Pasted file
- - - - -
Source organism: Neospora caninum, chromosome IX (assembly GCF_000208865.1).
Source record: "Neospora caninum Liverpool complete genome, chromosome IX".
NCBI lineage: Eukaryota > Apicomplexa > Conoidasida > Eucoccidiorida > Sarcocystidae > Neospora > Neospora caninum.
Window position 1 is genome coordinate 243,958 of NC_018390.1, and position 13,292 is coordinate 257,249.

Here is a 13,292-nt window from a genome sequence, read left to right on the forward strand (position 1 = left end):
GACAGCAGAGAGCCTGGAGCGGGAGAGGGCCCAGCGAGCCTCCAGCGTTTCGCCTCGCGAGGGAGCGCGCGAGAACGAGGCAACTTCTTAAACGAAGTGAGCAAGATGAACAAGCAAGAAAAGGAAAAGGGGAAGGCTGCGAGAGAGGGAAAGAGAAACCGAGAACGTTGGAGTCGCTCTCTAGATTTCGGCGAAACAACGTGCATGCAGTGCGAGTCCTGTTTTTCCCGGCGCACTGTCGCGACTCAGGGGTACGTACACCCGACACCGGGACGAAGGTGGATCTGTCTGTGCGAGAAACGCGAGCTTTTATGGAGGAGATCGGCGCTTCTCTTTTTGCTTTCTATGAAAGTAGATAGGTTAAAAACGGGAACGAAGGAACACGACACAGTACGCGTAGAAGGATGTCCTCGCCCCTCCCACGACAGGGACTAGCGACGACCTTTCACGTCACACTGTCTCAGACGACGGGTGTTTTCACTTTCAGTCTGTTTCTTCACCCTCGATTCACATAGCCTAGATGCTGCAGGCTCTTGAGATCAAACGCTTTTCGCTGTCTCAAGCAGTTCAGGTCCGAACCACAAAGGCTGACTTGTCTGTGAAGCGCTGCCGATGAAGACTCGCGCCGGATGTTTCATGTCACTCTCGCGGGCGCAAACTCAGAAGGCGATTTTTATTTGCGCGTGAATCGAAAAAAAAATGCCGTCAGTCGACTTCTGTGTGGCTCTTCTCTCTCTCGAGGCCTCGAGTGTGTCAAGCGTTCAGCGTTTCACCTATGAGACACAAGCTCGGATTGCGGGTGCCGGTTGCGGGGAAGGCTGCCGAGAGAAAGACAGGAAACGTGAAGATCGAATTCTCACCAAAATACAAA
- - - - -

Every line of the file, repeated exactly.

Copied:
Source organism: Neospora caninum, chromosome IX (assembly GCF_000208865.1).
Source record: "Neospora caninum Liverpool complete genome, chromosome IX".
NCBI lineage: Eukaryota > Apicomplexa > Conoidasida > Eucoccidiorida > Sarcocystidae > Neospora > Neospora caninum.
Window position 1 is genome coordinate 243,958 of NC_018390.1, and position 13,292 is coordinate 257,249.

Here is a 13,292-nt window from a genome sequence, read left to right on the forward strand (position 1 = left end):
GACAGCAGAGAGCCTGGAGCGGGAGAGGGCCCAGCGAGCCTCCAGCGTTTCGCCTCGCGAGGGAGCGCGCGAGAACGAGGCAACTTCTTAAACGAAGTGAGCAAGATGAACAAGCAAGAAAAGGAAAAGGGGAAGGCTGCGAGAGAGGGAAAGAGAAACCGAGAACGTTGGAGTCGCTCTCTAGATTTCGGCGAAACAACGTGCATGCAGTGCGAGTCCTGTTTTTCCCGGCGCACTGTCGCGACTCAGGGGTACGTACACCCGACACCGGGACGAAGGTGGATCTGTCTGTGCGAGAAACGCGAGCTTTTATGGAGGAGATCGGCGCTTCTCTTTTTGCTTTCTATGAAAGTAGATAGGTTAAAAACGGGAACGAAGGAACACGACACAGTACGCGTAGAAGGATGTCCTCGCCCCTCCCACGACAGGGACTAGCGACGACCTTTCACGTCACACTGTCTCAGACGACGGGTGTTTTCACTTTCAGTCTGTTTCTTCACCCTCGATTCACATAGCCTAGATGCTGCAGGCTCTTGAGATCAAACGCTTTTCGCTGTCTCAAGCAGTTCAGGTCCGAACCACAAAGGCTGACTTGTCTGTGAAGCGCTGCCGATGAAGACTCGCGCCGGATGTTTCATGTCACTCTCGCGGGCGCAAACTCAGAAGGCGATTTTTATTTGCGCGTGAATCGAAAAAAAAATGCCGTCAGTCGACTTCTGTGTGGCTCTTCTCTCTCTCGAGGCCTCGAGTGTGTCAAGCGTTCAGCGTTTCACCTATGAGACACAAGCTCGGATTGCGGGTGCCGGTTGCGGGGAAGGCTGCCGAGAGAAAGACAGGAAACGTGAAGATCGAATTCTCACCAAAATACAAA